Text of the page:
New York Times
October 18, 2006
A Lesson From Europe on Health Care
By DAVID LEONHARDT
Shortly before he moved to Greece last year, an American named John Econopouly
received the unpleasant news that he needed a hernia operation. He had the surgery done
in Northern California, and it didn’t go so well.
After spending less than a day in the hospital as an outpatient, Mr. Econopouly went to a
friend’s house to sleep off the surgery and found that his wound had reopened. “I woke
up in a pool of blood and didn’t know what to do,” he remembered. “Basically, I didn’t
feel cared for.”
For this, he paid more than $2,000 over and above the thousands of dollars that his
insurance policy paid.
A few months later, once he had moved to Greece, he found out that he needed a separate
operation for another hernia, giving him a chance, unwanted as it may have been, to do
his own little comparative study of American and European medicine.
The Greek hospital was much dirtier than the one in California, he said, and he was put in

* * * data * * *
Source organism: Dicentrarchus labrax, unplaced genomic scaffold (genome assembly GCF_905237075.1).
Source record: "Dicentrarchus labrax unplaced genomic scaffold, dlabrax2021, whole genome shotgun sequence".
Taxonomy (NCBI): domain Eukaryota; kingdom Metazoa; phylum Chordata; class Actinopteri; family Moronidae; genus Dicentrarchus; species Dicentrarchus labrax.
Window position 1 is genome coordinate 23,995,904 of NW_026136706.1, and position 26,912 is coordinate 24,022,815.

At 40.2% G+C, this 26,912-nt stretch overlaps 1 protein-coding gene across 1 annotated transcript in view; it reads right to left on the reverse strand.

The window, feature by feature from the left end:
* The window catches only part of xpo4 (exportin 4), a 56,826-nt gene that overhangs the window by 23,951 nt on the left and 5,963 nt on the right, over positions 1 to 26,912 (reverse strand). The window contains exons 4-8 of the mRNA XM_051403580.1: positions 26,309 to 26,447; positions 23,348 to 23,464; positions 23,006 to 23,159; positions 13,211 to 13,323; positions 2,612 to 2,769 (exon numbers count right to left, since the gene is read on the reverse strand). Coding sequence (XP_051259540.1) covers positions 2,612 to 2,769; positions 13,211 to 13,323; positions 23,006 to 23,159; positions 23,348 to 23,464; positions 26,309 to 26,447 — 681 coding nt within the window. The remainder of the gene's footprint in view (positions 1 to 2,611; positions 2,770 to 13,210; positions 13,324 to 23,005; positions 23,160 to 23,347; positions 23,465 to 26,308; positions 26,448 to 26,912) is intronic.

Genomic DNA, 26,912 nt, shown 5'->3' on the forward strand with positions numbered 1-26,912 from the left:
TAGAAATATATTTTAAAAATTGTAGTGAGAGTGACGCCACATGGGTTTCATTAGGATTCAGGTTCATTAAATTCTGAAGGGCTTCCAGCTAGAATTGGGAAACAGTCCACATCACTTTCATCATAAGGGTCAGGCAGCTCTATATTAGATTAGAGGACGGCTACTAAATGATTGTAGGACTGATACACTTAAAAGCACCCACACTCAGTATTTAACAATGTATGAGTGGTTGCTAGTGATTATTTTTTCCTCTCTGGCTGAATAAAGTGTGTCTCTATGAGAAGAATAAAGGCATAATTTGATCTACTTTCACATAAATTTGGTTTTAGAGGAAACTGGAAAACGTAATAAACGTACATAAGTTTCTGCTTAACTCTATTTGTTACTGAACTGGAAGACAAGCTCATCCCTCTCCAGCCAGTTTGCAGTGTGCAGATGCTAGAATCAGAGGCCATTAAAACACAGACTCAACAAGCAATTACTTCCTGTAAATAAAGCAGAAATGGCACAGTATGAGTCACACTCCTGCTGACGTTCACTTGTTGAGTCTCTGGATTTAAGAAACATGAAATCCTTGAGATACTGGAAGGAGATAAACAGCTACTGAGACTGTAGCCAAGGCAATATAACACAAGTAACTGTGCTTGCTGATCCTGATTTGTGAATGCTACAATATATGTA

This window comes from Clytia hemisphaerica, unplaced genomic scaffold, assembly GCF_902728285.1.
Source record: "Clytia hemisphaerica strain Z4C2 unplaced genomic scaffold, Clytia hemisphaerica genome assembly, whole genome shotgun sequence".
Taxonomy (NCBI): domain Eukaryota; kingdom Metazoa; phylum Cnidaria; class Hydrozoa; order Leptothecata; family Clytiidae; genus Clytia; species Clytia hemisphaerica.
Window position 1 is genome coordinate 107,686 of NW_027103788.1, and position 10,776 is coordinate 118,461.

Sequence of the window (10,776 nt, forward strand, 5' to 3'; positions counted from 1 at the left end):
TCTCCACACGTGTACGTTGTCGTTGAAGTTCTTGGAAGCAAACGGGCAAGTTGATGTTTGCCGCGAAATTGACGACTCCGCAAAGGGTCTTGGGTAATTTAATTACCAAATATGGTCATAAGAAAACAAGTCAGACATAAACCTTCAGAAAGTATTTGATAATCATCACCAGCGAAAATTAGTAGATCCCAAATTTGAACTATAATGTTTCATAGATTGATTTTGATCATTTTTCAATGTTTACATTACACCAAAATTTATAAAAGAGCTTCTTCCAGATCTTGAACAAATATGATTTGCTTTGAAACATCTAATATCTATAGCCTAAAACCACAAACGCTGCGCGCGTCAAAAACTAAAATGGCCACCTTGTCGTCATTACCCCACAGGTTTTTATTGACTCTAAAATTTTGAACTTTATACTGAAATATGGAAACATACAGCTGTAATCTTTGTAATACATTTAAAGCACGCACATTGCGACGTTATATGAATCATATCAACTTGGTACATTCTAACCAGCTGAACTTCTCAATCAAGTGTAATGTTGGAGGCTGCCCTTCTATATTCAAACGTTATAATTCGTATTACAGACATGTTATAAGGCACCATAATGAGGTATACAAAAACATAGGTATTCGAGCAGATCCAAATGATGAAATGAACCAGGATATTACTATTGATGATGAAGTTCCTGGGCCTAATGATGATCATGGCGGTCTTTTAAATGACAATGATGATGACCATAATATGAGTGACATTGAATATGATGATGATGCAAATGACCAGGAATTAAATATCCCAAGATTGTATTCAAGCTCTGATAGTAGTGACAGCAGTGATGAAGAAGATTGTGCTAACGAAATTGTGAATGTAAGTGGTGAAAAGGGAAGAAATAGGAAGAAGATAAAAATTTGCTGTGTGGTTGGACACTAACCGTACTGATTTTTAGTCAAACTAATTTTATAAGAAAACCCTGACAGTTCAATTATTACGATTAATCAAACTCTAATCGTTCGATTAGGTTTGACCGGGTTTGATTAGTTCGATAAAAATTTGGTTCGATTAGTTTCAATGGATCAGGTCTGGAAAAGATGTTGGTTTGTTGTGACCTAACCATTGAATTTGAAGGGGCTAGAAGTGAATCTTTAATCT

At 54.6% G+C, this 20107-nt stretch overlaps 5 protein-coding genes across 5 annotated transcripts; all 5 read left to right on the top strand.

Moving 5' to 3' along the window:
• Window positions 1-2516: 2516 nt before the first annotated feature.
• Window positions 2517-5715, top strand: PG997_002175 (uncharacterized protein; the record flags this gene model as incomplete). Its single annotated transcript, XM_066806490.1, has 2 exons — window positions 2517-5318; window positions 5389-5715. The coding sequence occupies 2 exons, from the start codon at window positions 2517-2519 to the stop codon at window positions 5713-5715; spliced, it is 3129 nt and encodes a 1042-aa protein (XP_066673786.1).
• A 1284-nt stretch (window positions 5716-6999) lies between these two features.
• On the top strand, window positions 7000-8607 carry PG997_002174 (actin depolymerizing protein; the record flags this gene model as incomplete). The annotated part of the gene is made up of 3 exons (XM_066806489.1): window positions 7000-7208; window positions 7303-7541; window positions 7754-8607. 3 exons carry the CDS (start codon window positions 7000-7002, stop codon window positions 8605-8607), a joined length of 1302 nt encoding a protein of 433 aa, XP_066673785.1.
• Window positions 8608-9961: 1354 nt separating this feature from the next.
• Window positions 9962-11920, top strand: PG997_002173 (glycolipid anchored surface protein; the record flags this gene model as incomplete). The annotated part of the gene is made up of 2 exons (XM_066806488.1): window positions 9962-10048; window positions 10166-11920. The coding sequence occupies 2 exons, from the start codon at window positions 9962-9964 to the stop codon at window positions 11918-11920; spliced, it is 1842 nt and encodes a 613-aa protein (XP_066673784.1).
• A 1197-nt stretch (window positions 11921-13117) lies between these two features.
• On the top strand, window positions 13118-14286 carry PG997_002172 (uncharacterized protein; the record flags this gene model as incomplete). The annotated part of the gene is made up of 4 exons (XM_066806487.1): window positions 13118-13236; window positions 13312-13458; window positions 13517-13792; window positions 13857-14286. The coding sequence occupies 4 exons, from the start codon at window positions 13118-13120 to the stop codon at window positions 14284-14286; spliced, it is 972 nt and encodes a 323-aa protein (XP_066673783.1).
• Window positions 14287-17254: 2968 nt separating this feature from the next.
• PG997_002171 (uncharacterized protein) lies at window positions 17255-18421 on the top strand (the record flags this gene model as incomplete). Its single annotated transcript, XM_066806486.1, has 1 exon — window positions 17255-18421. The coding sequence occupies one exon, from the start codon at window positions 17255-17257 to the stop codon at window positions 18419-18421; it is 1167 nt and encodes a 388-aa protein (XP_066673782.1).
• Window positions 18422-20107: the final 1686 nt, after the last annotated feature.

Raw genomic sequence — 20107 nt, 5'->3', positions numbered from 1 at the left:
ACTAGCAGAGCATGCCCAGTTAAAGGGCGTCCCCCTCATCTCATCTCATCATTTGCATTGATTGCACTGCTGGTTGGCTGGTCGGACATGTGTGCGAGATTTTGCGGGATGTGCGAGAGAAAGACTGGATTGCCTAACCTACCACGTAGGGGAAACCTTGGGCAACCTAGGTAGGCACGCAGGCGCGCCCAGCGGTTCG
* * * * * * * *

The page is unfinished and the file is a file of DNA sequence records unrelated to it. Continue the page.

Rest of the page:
a room with a handful of other patients. The stench was brutal. When Mr. Econopouly, a
41-year-old computer programmer for Wall Street, asked for more privacy and said he
would be happy to pay extra, the staff laughed at him.
But the care itself was another story. It seemed much more thorough than it had been in
the United States. He spent the day before the operation undergoing tests, including one
that discovered a heart murmur, and the day after the operation in the hospital being
observed. Although he didn’t have Greek health insurance, his final bill was only $700.
A few weeks ago, I wrote a column arguing that this country’s increased medical
spending over the last half-century has, on the whole, been overwhelmingly worth it.
Thanks to new treatments for everything from premature births to heart attacks, human